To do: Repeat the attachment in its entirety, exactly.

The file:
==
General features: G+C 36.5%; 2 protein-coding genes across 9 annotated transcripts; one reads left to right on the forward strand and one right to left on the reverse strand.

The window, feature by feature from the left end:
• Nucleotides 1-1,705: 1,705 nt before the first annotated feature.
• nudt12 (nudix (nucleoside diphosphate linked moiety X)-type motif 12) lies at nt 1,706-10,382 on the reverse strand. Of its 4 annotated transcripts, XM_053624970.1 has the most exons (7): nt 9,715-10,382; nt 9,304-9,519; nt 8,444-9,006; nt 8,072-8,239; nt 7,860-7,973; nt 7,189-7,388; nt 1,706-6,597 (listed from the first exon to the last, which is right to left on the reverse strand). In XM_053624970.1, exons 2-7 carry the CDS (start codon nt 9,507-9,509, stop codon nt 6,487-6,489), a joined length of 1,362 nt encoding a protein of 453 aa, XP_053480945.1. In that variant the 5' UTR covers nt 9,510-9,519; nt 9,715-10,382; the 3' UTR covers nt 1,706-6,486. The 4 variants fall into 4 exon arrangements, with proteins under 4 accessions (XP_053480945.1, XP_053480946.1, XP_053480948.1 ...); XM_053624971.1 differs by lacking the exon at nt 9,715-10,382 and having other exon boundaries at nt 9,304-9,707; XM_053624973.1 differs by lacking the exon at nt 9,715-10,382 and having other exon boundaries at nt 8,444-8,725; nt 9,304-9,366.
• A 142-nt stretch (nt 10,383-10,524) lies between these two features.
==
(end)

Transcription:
General features: G+C 36.5%; 2 protein-coding genes across 9 annotated transcripts; one reads left to right on the forward strand and one right to left on the reverse strand.

The window, feature by feature from the left end:
• Nucleotides 1-1,705: 1,705 nt before the first annotated feature.
• nudt12 (nudix (nucleoside diphosphate linked moiety X)-type motif 12) lies at nt 1,706-10,382 on the reverse strand. Of its 4 annotated transcripts, XM_053624970.1 has the most exons (7): nt 9,715-10,382; nt 9,304-9,519; nt 8,444-9,006; nt 8,072-8,239; nt 7,860-7,973; nt 7,189-7,388; nt 1,706-6,597 (listed from the first exon to the last, which is right to left on the reverse strand). In XM_053624970.1, exons 2-7 carry the CDS (start codon nt 9,507-9,509, stop codon nt 6,487-6,489), a joined length of 1,362 nt encoding a protein of 453 aa, XP_053480945.1. In that variant the 5' UTR covers nt 9,510-9,519; nt 9,715-10,382; the 3' UTR covers nt 1,706-6,486. The 4 variants fall into 4 exon arrangements, with proteins under 4 accessions (XP_053480945.1, XP_053480946.1, XP_053480948.1 ...); XM_053624971.1 differs by lacking the exon at nt 9,715-10,382 and having other exon boundaries at nt 9,304-9,707; XM_053624973.1 differs by lacking the exon at nt 9,715-10,382 and having other exon boundaries at nt 8,444-8,725; nt 9,304-9,366.
• A 142-nt stretch (nt 10,383-10,524) lies between these two features.